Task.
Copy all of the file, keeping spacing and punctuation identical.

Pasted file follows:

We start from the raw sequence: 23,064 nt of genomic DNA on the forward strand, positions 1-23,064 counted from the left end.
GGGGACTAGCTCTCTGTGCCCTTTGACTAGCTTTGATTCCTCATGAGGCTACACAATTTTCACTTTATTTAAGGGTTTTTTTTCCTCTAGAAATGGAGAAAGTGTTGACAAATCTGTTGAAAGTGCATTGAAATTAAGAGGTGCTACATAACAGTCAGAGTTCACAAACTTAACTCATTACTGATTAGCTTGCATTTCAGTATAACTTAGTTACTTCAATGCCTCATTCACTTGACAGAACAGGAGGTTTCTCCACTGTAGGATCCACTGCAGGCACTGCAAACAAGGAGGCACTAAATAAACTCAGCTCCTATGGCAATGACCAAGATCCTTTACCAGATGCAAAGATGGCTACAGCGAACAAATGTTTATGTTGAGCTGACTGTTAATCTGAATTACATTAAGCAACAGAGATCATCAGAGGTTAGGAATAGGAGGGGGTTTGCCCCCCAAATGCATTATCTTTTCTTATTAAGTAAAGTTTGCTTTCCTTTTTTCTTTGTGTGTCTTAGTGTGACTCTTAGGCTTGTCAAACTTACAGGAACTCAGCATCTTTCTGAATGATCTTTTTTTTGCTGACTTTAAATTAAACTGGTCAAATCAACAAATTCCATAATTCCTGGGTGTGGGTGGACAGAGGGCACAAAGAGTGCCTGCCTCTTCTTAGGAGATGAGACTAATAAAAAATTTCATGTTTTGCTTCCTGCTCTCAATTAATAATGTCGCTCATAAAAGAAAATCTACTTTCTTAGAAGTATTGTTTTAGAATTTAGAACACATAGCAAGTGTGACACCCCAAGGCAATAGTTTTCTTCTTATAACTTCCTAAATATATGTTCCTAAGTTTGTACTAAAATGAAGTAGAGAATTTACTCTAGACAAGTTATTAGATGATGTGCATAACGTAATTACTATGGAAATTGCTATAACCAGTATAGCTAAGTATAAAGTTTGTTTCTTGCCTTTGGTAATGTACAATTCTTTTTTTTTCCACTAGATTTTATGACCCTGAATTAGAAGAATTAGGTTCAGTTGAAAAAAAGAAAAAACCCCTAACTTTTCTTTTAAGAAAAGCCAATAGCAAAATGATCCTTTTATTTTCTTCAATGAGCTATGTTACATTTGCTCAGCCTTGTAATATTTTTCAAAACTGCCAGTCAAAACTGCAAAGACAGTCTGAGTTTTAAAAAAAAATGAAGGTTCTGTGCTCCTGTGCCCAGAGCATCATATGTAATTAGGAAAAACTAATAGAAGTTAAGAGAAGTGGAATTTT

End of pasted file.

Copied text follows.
We start from the raw sequence: 23,064 nt of genomic DNA on the forward strand, positions 1-23,064 counted from the left end.
GGGGACTAGCTCTCTGTGCCCTTTGACTAGCTTTGATTCCTCATGAGGCTACACAATTTTCACTTTATTTAAGGGTTTTTTTTCCTCTAGAAATGGAGAAAGTGTTGACAAATCTGTTGAAAGTGCATTGAAATTAAGAGGTGCTACATAACAGTCAGAGTTCACAAACTTAACTCATTACTGATTAGCTTGCATTTCAGTATAACTTAGTTACTTCAATGCCTCATTCACTTGACAGAACAGGAGGTTTCTCCACTGTAGGATCCACTGCAGGCACTGCAAACAAGGAGGCACTAAATAAACTCAGCTCCTATGGCAATGACCAAGATCCTTTACCAGATGCAAAGATGGCTACAGCGAACAAATGTTTATGTTGAGCTGACTGTTAATCTGAATTACATTAAGCAACAGAGATCATCAGAGGTTAGGAATAGGAGGGGGTTTGCCCCCCAAATGCATTATCTTTTCTTATTAAGTAAAGTTTGCTTTCCTTTTTTCTTTGTGTGTCTTAGTGTGACTCTTAGGCTTGTCAAACTTACAGGAACTCAGCATCTTTCTGAATGATCTTTTTTTTGCTGACTTTAAATTAAACTGGTCAAATCAACAAATTCCATAATTCCTGGGTGTGGGTGGACAGAGGGCACAAAGAGTGCCTGCCTCTTCTTAGGAGATGAGACTAATAAAAAATTTCATGTTTTGCTTCCTGCTCTCAATTAATAATGTCGCTCATAAAAGAAAATCTACTTTCTTAGAAGTATTGTTTTAGAATTTAGAACACATAGCAAGTGTGACACCCCAAGGCAATAGTTTTCTTCTTATAACTTCCTAAATATATGTTCCTAAGTTTGTACTAAAATGAAGTAGAGAATTTACTCTAGACAAGTTATTAGATGATGTGCATAACGTAATTACTATGGAAATTGCTATAACCAGTATAGCTAAGTATAAAGTTTGTTTCTTGCCTTTGGTAATGTACAATTCTTTTTTTTTCCACTAGATTTTATGACCCTGAATTAGAAGAATTAGGTTCAGTTGAAAAAAAGAAAAAACCCCTAACTTTTCTTTTAAGAAAAGCCAATAGCAAAATGATCCTTTTATTTTCTTCAATGAGCTATGTTACATTTGCTCAGCCTTGTAATATTTTTCAAAACTGCCAGTCAAAACTGCAAAGACAGTCTGAGTTTTAAAAAAAAATGAAGGTTCTGTGCTCCTGTGCCCAGAGCATCATATGTAATTAGGAAAAACTAATAGAAGTTAAGAGAAGTGGAATTTT